At the Perennial Plant Conference held at Swarthmore College TheGardenLady enjoyed seeing and learning about red plants
The nursery Green Leaf Plants have a Helianthemum ‘Hartswood Ruby’ that is new. It has a red flower with a yellow center and grows in zones 6,7 and 8. Check out the look of this flower on the Green Leaf Plants site and call them to find out where it can be bought.
Beverly Fitts an instructor at Longwood Gardens recommended a Hibiscus called ‘Red Flyer.’ She said the flower is so spectacular that people stop to comment on it or to ask her what the plant is.Â See here. This is a monster plant, towering to 12′ in height, so you need room to have it. It is resistant to insects and is a vigorous plant that starts flowering in mid-July and continues until frost. Plenty of nutrition and moisture will produce the best results. It won’t become invasive because it is a sterile plant.
Another red flowering plant that appealed to me was recommended by Carrie Wiles of North Creek Nurseries. This was a honeysuckle, Lonicera sempervirens ‘Major Wheeler.’
Many honeysuckles have become very invasive. They say that this lonicera will not become invasive because it is a native honeysuckle. And the reason the nursery recommends ‘Major Wheeler’ is because of its red flowers -the plant is COVERED in red trumpet flowers in late spring and keeps producing flowers all summer long, especially with a post-bloom trim. Carrie Wiles said that hummingbirds will find it from miles around.
These are some of the wonderful recommendations of plants for your garden from people in the know.
Every year one of the best plant conferences on the East Coast is the Perennial Plant Conference held in the fall at Swarthmore College. This conference is co-sponsored by Chanticleer Garden, Longwood Gardens, The Hardy Plant Society/Mid Atlantic Group, The Pennsylvania Horticultural Society and The Scott Arboretum of Swarthmore College.Â (If you haven’t visited Chanticleer, Longwood Gardens and The Scott Arboretum, you should. Each garden is fantastic in its own right.)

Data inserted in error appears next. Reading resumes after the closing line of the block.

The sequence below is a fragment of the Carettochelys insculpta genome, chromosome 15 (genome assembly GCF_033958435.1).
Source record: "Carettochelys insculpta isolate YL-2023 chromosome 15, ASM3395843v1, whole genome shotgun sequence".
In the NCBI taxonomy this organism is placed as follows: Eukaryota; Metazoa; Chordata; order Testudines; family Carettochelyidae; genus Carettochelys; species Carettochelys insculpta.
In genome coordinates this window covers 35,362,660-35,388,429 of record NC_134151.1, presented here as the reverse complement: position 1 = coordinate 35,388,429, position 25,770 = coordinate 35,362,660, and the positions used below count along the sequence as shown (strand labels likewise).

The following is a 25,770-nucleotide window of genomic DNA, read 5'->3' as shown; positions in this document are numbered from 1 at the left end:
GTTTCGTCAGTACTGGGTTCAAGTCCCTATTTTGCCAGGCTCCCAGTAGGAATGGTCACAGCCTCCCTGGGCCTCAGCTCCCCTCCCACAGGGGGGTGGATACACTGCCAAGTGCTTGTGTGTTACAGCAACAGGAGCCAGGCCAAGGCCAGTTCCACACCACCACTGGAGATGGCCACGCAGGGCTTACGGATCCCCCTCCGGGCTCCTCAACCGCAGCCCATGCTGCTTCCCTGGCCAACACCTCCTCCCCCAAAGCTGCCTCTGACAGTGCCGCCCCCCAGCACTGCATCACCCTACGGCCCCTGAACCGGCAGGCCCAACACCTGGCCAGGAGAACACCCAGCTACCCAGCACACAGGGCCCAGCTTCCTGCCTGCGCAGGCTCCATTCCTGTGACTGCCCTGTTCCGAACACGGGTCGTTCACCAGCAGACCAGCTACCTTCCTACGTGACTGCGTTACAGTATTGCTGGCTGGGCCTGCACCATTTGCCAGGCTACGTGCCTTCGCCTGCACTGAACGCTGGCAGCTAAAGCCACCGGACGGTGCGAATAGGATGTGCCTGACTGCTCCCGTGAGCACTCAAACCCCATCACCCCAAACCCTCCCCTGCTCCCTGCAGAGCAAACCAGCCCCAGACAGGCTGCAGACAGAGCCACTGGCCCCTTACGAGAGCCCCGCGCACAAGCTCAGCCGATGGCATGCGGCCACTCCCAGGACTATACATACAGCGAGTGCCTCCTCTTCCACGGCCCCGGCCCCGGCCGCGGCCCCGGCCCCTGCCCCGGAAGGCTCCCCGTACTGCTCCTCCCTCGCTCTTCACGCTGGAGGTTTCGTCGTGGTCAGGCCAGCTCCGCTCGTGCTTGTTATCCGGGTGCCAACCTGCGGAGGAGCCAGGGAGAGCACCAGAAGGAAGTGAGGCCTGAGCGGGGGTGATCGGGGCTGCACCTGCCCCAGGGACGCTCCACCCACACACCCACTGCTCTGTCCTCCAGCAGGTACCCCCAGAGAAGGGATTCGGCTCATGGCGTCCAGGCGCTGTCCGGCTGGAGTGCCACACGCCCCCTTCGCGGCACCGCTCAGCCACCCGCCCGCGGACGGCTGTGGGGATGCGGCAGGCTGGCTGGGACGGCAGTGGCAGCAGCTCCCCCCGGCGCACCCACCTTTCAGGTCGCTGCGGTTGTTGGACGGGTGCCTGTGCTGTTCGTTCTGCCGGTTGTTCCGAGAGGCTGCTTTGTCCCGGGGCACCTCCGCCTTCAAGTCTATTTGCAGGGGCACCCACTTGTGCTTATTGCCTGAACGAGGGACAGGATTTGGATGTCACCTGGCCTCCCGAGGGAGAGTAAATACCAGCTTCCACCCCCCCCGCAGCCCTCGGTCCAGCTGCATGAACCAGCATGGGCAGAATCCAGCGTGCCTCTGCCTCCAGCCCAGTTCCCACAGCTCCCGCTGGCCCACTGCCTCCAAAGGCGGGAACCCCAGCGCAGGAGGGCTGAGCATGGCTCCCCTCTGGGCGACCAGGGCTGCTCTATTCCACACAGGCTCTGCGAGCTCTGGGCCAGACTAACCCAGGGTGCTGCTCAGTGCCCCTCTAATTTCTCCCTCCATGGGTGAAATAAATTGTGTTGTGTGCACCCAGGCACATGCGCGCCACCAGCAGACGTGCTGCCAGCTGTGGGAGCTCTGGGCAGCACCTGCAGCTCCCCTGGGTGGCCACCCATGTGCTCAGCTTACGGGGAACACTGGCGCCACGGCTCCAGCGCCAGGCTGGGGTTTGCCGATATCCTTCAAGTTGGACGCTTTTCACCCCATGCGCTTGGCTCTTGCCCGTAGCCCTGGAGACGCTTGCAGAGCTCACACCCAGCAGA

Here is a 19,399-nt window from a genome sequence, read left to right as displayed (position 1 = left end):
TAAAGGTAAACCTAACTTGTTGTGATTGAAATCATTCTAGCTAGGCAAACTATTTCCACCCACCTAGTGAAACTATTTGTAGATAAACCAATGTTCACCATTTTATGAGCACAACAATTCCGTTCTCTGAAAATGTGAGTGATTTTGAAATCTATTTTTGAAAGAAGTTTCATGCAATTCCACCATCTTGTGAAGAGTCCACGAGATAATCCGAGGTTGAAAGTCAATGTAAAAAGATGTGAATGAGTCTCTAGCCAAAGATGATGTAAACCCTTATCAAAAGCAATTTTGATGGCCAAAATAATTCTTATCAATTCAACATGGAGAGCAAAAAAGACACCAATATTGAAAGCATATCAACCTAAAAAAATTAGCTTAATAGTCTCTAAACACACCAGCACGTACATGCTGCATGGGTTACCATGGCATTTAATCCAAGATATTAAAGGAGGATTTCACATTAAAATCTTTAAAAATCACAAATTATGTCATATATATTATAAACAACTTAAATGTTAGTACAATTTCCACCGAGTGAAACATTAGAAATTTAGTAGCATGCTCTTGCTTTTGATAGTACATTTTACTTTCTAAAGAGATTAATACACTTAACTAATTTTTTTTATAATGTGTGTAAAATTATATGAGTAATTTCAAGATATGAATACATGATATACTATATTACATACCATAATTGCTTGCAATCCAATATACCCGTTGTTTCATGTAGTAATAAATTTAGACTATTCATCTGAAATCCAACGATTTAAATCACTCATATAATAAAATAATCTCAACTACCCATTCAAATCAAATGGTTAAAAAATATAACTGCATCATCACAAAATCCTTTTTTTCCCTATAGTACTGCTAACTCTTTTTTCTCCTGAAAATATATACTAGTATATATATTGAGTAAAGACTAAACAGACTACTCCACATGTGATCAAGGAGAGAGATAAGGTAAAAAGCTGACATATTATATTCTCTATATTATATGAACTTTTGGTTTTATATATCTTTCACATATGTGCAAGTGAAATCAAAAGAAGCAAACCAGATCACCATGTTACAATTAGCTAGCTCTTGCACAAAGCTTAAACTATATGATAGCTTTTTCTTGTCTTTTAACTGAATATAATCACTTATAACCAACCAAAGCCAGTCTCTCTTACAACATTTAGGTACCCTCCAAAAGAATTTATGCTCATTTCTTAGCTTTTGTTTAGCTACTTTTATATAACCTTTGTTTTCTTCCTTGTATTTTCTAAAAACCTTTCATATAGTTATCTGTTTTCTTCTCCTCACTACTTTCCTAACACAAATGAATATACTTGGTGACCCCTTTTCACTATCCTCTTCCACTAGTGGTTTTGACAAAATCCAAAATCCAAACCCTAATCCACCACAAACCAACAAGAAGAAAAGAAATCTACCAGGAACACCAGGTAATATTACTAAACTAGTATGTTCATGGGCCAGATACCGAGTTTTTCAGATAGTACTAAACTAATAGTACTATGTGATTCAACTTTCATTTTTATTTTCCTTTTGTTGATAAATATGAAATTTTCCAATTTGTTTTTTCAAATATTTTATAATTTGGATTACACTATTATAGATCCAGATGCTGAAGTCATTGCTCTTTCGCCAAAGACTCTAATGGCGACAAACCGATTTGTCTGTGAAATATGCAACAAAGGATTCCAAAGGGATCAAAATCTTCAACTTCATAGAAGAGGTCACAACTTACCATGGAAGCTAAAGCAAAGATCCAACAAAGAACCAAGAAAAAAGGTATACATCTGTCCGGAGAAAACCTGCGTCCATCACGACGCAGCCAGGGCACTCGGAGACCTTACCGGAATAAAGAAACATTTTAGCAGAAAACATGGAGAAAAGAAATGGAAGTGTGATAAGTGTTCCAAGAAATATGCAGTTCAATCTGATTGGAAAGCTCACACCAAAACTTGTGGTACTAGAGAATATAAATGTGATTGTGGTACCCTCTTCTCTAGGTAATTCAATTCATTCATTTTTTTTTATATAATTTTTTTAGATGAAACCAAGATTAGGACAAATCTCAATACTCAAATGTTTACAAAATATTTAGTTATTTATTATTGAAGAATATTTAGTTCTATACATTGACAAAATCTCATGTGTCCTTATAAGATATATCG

This year on October 16th a group of friends and this Garden Lady joined what looked like a sell out crowd for this 2009’s excellent, informative conference. I hope to be writing about what some of the excellent speakers had to say in future posts.
Right now I want to talk about one of my favorite features at the conference and that is what is called the Promising Plant Forum. Five people who are either from top nurseries or who work at top gardens give a 7 minute presentation of 3 of their favorite choices for best new plant or underused excellent plant for your garden.
It was interesting that of the 15 plants recommended, 4 were Echinacea plants. Echinacea which are commonly called purple coneflowers are native to eastern and central North America, where they are found growing in moist to dry prairies and open wooded areas. Echinacea are generally long lived plants that have large, showy flower heads and are in bloom from early to late summer.